A Year Later, Greensburg Will Rebuild with Platinum
The Kansas town nearly wiped off the map pitches in to see that it grows back green
Summary: After Greensburg, Kan., was almost wiped off the map by a tornado a year ago, the town has enlisted the help of Kansas City, Mo.-based firm BNIM to help them rebuild sustainably. The town has decreed that all city-owned public buildings larger than 4,000 square feet must be LEED® Platinum certified, and the architects and community nonprofits are working with residents to encourage and enable them to build their homes and businesses back using sustainable design practices. Community leaders say that Greensburg offers an opportunity to join together cultures that share similar values, yet occupy different cultural realms—sustainability expertise and rural Midwestern communities.
How do you … create and implement a sustainability master plan for a rural community that has had the vast majority of its building stock destroyed?
Just over a year after a tornado destroyed 90 percent of its built infrastructure, the small western Kansas town of Greensburg has adopted a two-phase master plan with a bold commitment to sustainability. All city-owned public buildings larger than 4,000 square feet must be LEED Platinum certified. Alone, this audacious initiative (they are the first town in the nation to make such a proclamation) won’t make Greensburg the sustainable model community on which it’s betting its future, so the town is enlisting the help of nonprofits, environmental consultants, and architects to help residents take the next step and apply sustainable design practices to their homes, businesses, and everyday lives.
Daniel Wallach’s community nonprofit, Greensburg Greentown, has been providing expertise to residents, raising money and donating supplies, and acting as a link between sustainability experts and the people of Greensburg. “The most important connection is with the residents themselves to make sure they understand and appreciate this initiative,” he says. “It has to be a grassroots effort in order to be truly sustainable.”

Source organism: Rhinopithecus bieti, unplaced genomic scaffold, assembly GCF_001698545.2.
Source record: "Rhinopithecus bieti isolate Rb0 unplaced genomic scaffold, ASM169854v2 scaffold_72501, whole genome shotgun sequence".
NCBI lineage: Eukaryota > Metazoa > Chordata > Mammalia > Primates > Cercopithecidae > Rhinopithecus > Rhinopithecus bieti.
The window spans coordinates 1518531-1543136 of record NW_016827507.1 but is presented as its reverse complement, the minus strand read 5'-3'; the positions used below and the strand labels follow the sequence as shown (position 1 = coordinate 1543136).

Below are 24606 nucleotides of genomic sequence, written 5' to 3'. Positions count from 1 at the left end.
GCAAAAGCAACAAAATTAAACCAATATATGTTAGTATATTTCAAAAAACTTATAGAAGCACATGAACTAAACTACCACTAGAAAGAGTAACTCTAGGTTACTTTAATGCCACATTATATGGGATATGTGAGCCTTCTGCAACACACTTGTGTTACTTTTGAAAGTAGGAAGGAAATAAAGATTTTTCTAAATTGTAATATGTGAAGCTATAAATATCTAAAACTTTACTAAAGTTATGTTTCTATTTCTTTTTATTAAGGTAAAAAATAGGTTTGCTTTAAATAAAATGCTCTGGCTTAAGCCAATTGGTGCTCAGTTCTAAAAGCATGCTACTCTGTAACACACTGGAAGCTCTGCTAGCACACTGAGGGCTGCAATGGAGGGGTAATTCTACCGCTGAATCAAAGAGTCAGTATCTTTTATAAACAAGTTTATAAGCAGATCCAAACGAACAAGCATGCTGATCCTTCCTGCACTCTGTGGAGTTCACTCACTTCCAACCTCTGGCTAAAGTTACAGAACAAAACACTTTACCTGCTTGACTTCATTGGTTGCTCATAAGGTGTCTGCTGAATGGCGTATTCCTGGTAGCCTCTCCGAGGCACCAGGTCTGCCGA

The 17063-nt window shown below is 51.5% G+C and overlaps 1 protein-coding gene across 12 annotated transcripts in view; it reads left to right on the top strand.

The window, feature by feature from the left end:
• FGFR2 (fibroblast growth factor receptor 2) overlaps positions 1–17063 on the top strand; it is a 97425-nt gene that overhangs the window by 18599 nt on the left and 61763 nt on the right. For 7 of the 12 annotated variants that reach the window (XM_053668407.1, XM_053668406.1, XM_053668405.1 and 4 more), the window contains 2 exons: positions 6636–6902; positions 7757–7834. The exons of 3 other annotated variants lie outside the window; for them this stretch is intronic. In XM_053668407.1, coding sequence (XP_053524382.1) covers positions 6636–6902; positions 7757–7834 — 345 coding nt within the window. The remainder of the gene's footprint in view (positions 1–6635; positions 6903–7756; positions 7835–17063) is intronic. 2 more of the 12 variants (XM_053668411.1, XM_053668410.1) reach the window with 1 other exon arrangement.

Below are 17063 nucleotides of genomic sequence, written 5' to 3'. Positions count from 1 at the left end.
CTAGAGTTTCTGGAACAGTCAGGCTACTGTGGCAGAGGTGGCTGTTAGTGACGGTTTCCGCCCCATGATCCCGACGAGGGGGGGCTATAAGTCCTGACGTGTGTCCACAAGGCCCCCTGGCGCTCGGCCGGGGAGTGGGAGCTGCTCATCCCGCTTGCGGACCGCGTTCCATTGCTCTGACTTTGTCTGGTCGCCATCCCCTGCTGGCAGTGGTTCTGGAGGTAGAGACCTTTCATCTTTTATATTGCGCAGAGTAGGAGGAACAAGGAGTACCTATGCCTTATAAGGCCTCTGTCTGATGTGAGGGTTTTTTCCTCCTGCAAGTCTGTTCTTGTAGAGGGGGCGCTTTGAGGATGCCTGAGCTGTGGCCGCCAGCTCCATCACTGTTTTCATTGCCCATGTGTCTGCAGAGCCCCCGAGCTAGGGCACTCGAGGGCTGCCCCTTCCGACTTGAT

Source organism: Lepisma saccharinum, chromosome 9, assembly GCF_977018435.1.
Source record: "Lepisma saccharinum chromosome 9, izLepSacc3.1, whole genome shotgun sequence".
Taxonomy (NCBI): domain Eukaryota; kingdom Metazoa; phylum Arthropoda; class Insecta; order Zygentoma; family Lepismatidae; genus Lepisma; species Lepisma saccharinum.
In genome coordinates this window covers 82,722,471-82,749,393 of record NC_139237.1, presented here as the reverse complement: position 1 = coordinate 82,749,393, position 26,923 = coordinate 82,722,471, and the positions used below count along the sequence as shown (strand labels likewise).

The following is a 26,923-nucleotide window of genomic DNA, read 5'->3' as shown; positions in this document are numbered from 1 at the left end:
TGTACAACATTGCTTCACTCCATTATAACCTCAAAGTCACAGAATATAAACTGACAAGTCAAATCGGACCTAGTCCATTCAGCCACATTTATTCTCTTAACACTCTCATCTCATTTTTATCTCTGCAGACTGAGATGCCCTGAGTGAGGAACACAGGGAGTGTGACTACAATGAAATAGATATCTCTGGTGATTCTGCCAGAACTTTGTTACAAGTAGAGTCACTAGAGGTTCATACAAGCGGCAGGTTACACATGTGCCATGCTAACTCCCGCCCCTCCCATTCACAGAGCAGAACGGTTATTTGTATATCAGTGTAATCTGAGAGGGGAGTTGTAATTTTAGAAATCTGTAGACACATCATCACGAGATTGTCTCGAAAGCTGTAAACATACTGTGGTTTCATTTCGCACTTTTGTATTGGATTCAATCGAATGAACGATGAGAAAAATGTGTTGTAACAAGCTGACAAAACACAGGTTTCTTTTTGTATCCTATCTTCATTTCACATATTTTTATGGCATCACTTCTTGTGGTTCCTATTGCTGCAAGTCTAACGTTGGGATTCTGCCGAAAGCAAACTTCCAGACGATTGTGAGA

Kansas Governor Kathleen Sebelius invited Kansas City, Mo.-based BNIM to work as consultants after the May 2007 tornado, and the town approved the first phase of the their master plan in October. This plan detailed conceptual design schemes for downtown Greensburg, zoning refinements, and housing policy recommendations. That January, the Greensburg City Council approved the resolution that all public buildings be LEED Platinum certified. Additionally, BNIM is working on a plan that would power the city using all renewable resources and will include an eco-industrial park. In May, the town adopted the second phase of the sustainability-focused firm’s master plan that deals with parks and open spaces, cultural resources, economic strategy, and an implementation process for the entire sustainability plan. BNIM is responsible for designing several civic buildings in Greensburg: the city hall, a school, the downtown streetscapes, and the Big Well Museum—a tribute to the world’s largest hand-dug well, a museum type that’s seemingly ubiquitous yet somehow one-of-a-kind in the rural Midwest. A business incubator building and a John Deere dealership already have broken ground. Many of BNIM’s buildings will be under construction by this fall or winter.
All this activity has drawn keen interest from outside the town. Environmental consultant and U.S. Green Building Council co-founder John Picard has been working with Greensburg residents, and Leonardo DiCaprio is producing a television show on the new Planet Green network about the reconstruction efforts.
Same values, different spheres